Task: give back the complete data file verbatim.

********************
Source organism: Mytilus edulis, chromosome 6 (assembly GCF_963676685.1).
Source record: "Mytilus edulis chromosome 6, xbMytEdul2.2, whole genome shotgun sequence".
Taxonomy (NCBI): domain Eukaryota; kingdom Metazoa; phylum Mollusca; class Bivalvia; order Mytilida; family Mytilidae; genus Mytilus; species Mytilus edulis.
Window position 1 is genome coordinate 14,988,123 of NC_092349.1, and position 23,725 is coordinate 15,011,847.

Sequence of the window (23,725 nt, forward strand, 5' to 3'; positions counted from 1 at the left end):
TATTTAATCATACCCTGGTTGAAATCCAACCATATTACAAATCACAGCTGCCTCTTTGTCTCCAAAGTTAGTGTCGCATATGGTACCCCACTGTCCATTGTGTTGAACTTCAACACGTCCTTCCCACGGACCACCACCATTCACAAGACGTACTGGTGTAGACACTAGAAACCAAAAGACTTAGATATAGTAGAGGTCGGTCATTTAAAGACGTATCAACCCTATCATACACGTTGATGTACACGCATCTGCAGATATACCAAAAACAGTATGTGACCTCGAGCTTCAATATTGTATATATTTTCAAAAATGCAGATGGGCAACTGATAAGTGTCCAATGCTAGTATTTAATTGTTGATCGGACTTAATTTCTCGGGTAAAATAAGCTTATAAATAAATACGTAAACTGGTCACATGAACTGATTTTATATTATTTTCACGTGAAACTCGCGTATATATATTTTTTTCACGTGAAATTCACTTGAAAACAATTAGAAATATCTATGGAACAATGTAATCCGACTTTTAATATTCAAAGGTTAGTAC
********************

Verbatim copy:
Source organism: Mytilus edulis, chromosome 6 (assembly GCF_963676685.1).
Source record: "Mytilus edulis chromosome 6, xbMytEdul2.2, whole genome shotgun sequence".
Taxonomy (NCBI): domain Eukaryota; kingdom Metazoa; phylum Mollusca; class Bivalvia; order Mytilida; family Mytilidae; genus Mytilus; species Mytilus edulis.
Window position 1 is genome coordinate 14,988,123 of NC_092349.1, and position 23,725 is coordinate 15,011,847.

Sequence of the window (23,725 nt, forward strand, 5' to 3'; positions counted from 1 at the left end):
TATTTAATCATACCCTGGTTGAAATCCAACCATATTACAAATCACAGCTGCCTCTTTGTCTCCAAAGTTAGTGTCGCATATGGTACCCCACTGTCCATTGTGTTGAACTTCAACACGTCCTTCCCACGGACCACCACCATTCACAAGACGTACTGGTGTAGACACTAGAAACCAAAAGACTTAGATATAGTAGAGGTCGGTCATTTAAAGACGTATCAACCCTATCATACACGTTGATGTACACGCATCTGCAGATATACCAAAAACAGTATGTGACCTCGAGCTTCAATATTGTATATATTTTCAAAAATGCAGATGGGCAACTGATAAGTGTCCAATGCTAGTATTTAATTGTTGATCGGACTTAATTTCTCGGGTAAAATAAGCTTATAAATAAATACGTAAACTGGTCACATGAACTGATTTTATATTATTTTCACGTGAAACTCGCGTATATATATTTTTTTCACGTGAAATTCACTTGAAAACAATTAGAAATATCTATGGAACAATGTAATCCGACTTTTAATATTCAAAGGTTAGTAC